At the time of the Constitutional Convention, the phrase—borrowed from British legal practice and the ongoing impeachment proceedings against the former British governor of India, Warren Hastings—was intended to address the problem of when an executive exercises legitimate authority but does so in a manner, as Alexander Hamilton put it, in “violation of some public trust.” A president, for example, has virtual plenary power to grant pardons, but if he exercises that authority so as to hide a crime, at a minimum he has violated his duty to faithfully (that is, in good faith) execute the laws.
Again, at the time of the Convention, a key problem the Framers wanted to address was the absence of an independent executive under the Articles of Confederation. They succeeded in establishing an office that could act with energy, decision, dispatch, and, if necessary, secrecy. The circle they had to square was providing for removal in the case where a president abused his broad discretion, without giving Congress the power to control presidential behavior by making removal from office too easy. Poor policy choices, ineffective administration, boorish behavior would be too low a bar for such removal. But an abuse of office—either obvious in the case of treason or bribery or less so in instances in which a president breaks the constitutional norms he is sworn to uphold—had to be on the docket if the newly crafted and powerful chief executive was to gain popular acceptance and the office not be amended by the state ratifying conventions.
Obviously, in comparison with treason and bribery, deciding whether a president has committed a high crime and misdemeanor will always be more of a judgment call. Hence, those calling for impeachment on these grounds will not readily escape the charge they are acting politically. Indeed, because impeachment only requires a simple majority vote in the House, it appears that the Constitution makes it relatively easy to impeach. However, the Constitution likewise makes it difficult to remove a president from office, requiring a two-thirds majority in the Senate for a conviction.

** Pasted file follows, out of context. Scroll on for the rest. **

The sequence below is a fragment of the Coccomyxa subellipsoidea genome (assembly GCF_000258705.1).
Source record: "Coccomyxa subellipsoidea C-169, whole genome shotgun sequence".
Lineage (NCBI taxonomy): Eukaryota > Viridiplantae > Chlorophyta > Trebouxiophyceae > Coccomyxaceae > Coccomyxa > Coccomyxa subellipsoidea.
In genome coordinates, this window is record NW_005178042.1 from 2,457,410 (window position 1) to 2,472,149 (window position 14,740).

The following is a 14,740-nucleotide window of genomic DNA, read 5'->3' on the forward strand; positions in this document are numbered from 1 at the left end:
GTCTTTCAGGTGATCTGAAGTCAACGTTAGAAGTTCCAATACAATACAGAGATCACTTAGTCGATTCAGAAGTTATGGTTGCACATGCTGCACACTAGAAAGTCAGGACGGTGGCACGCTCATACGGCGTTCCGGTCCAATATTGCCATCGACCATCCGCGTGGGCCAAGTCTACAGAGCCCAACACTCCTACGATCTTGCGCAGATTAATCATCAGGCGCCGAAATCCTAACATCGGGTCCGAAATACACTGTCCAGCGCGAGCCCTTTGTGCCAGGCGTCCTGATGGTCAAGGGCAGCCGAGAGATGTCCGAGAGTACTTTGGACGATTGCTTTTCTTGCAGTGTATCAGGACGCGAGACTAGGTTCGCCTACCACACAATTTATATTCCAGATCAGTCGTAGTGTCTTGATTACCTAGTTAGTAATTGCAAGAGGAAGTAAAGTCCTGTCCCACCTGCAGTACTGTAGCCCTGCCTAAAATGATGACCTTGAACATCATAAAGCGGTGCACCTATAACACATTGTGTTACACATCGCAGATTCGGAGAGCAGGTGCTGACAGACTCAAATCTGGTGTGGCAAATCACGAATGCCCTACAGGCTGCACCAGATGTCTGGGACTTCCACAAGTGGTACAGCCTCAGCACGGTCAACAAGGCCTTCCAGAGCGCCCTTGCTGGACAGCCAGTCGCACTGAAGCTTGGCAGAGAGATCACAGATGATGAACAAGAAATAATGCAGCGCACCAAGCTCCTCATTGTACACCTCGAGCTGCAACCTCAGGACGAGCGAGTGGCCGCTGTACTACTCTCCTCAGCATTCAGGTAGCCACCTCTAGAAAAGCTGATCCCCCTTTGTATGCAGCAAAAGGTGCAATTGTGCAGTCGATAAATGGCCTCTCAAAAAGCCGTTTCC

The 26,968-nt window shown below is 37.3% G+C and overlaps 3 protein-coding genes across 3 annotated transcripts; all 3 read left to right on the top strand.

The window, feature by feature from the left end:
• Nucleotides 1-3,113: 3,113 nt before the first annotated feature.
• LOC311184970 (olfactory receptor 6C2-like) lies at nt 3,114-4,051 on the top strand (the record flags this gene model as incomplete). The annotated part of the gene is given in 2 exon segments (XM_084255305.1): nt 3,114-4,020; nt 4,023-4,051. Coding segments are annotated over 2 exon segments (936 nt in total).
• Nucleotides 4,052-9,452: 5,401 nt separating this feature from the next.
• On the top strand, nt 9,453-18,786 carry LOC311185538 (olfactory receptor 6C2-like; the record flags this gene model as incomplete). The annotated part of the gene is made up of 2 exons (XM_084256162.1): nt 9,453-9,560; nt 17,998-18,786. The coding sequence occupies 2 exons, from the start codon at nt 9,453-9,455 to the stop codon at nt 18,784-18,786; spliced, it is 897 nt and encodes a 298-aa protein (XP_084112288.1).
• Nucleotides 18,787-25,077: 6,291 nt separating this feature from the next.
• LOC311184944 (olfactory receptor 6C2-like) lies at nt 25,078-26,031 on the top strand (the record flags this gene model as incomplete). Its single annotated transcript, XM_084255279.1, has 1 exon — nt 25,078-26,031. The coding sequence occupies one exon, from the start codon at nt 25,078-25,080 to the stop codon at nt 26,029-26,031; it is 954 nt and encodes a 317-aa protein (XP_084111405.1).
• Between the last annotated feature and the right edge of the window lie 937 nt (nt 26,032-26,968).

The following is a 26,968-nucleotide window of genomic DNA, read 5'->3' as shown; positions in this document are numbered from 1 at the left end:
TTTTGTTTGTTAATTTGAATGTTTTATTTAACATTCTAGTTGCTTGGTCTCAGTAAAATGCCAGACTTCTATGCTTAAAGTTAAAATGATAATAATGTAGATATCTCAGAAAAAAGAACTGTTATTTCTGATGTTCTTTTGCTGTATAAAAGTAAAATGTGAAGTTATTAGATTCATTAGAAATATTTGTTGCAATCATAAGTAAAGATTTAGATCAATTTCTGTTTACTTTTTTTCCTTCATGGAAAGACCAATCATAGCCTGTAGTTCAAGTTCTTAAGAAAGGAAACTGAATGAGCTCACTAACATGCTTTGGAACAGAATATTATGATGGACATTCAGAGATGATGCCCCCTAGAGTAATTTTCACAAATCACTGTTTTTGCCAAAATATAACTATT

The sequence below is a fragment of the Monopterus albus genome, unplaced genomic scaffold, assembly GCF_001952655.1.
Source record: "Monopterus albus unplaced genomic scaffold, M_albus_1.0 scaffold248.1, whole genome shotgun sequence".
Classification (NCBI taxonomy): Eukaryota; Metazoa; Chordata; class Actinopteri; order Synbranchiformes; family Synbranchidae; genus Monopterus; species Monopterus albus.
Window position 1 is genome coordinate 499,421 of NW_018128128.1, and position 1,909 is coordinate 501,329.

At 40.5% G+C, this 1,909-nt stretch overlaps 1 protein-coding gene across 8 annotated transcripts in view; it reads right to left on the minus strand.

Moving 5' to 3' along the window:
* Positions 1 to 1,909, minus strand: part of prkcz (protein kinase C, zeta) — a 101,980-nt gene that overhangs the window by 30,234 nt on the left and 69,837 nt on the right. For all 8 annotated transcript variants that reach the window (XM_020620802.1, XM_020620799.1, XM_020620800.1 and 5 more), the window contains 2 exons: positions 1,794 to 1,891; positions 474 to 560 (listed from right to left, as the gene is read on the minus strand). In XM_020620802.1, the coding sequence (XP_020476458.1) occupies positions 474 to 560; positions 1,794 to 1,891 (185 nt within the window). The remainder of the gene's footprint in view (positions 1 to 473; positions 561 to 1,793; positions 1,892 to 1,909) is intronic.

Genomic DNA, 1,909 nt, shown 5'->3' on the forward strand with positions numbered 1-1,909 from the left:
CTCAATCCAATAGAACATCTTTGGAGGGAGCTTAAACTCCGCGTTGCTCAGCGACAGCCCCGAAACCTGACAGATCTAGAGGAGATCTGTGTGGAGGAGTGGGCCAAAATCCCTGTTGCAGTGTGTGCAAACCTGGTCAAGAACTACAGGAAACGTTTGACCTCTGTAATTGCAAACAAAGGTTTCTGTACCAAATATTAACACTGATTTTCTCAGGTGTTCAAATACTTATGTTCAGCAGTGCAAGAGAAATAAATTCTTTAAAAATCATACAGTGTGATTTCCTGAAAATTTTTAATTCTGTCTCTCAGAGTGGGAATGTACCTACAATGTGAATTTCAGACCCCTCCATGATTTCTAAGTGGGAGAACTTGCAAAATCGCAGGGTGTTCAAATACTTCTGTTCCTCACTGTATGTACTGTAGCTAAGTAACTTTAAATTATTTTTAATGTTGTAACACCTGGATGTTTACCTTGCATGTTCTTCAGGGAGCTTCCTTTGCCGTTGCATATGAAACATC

In sum, the Constitution’s structure frames the question of impeachment and removal around its textual insistence that with great executive power comes great responsibility. And because the Constitution seems to have created a relatively open door when it comes impeachment, a plausible assumption is that impeachment, qua impeachment, was never meant to be such an exceptional oversight mechanism. Just as it is plausible to argue that removal would be rare.
There is no question that a more routine use of impeachment inquiries might be disruptive to the presidency. On the other hand, the threat of it being employed more often might just put some ballast back into our constitutional system in the face of the expansive sway of the modern presidency. It might temper just a bit presidents who think that, once popularly elected, they have a mandate to govern as they wish and ignore the constitutional fact that they have both powers and duties